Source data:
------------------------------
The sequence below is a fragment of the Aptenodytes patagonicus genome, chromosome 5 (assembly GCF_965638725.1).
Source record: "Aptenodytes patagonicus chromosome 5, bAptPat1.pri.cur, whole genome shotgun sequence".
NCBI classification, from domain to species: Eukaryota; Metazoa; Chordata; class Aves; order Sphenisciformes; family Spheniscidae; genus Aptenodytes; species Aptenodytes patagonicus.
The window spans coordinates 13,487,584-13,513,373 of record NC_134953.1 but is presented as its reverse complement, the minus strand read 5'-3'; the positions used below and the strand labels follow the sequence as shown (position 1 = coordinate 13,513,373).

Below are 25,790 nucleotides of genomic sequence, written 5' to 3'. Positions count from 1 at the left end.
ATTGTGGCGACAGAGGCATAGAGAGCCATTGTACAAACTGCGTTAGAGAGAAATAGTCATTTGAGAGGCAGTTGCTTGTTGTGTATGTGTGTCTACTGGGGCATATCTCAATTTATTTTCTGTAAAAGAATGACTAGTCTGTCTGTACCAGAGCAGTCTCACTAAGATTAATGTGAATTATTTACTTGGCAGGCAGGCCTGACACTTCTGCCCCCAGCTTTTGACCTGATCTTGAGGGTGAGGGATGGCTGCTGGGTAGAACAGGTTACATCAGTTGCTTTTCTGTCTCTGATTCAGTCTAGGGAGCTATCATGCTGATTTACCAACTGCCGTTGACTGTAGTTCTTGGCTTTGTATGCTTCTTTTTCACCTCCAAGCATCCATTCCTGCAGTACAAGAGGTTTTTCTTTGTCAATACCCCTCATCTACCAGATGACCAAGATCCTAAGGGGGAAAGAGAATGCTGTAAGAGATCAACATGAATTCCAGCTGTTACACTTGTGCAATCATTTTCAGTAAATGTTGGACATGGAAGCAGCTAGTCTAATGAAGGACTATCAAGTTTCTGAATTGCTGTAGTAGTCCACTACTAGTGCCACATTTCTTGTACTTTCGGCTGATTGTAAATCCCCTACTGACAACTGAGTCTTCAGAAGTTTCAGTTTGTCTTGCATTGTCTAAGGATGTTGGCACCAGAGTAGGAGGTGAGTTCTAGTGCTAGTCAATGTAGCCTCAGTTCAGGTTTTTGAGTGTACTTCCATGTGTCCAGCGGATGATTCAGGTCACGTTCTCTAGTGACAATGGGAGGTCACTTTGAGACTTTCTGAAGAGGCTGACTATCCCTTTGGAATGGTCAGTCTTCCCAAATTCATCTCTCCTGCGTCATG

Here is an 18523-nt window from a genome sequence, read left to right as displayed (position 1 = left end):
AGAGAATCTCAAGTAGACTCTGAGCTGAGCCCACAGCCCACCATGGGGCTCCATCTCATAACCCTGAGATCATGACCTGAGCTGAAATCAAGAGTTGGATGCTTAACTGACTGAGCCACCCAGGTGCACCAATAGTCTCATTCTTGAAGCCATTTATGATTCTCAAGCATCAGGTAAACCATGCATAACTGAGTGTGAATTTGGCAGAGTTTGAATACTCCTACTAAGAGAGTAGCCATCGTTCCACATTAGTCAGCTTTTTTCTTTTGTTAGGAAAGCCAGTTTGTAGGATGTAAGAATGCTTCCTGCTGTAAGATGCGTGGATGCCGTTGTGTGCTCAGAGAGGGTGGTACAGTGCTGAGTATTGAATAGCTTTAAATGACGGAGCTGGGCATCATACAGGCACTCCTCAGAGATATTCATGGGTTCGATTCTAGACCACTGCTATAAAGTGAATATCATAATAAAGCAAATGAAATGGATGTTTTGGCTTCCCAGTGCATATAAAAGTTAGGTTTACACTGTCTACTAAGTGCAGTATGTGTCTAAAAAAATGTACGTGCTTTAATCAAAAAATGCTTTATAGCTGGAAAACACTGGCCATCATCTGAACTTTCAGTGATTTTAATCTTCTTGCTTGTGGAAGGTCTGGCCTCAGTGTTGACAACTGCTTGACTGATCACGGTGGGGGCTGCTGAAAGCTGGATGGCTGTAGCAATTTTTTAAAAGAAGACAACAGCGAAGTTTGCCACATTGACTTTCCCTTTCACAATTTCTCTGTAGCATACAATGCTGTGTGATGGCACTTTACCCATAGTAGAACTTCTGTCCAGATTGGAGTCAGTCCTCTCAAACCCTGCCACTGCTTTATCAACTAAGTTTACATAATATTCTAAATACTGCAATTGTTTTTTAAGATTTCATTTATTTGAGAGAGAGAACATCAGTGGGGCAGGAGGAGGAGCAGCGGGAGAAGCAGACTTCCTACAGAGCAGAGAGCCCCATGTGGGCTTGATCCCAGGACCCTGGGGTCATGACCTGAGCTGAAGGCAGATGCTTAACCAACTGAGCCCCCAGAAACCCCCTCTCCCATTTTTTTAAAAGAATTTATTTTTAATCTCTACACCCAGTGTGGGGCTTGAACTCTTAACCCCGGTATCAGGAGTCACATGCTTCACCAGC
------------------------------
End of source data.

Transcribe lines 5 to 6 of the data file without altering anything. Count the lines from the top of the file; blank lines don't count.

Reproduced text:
Below are 25,790 nucleotides of genomic sequence, written 5' to 3'. Positions count from 1 at the left end.
ATTGTGGCGACAGAGGCATAGAGAGCCATTGTACAAACTGCGTTAGAGAGAAATAGTCATTTGAGAGGCAGTTGCTTGTTGTGTATGTGTGTCTACTGGGGCATATCTCAATTTATTTTCTGTAAAAGAATGACTAGTCTGTCTGTACCAGAGCAGTCTCACTAAGATTAATGTGAATTATTTACTTGGCAGGCAGGCCTGACACTTCTGCCCCCAGCTTTTGACCTGATCTTGAGGGTGAGGGATGGCTGCTGGGTAGAACAGGTTACATCAGTTGCTTTTCTGTCTCTGATTCAGTCTAGGGAGCTATCATGCTGATTTACCAACTGCCGTTGACTGTAGTTCTTGGCTTTGTATGCTTCTTTTTCACCTCCAAGCATCCATTCCTGCAGTACAAGAGGTTTTTCTTTGTCAATACCCCTCATCTACCAGATGACCAAGATCCTAAGGGGGAAAGAGAATGCTGTAAGAGATCAACATGAATTCCAGCTGTTACACTTGTGCAATCATTTTCAGTAAATGTTGGACATGGAAGCAGCTAGTCTAATGAAGGACTATCAAGTTTCTGAATTGCTGTAGTAGTCCACTACTAGTGCCACATTTCTTGTACTTTCGGCTGATTGTAAATCCCCTACTGACAACTGAGTCTTCAGAAGTTTCAGTTTGTCTTGCATTGTCTAAGGATGTTGGCACCAGAGTAGGAGGTGAGTTCTAGTGCTAGTCAATGTAGCCTCAGTTCAGGTTTTTGAGTGTACTTCCATGTGTCCAGCGGATGATTCAGGTCACGTTCTCTAGTGACAATGGGAGGTCACTTTGAGACTTTCTGAAGAGGCTGACTATCCCTTTGGAATGGTCAGTCTTCCCAAATTCATCTCTCCTGCGTCATG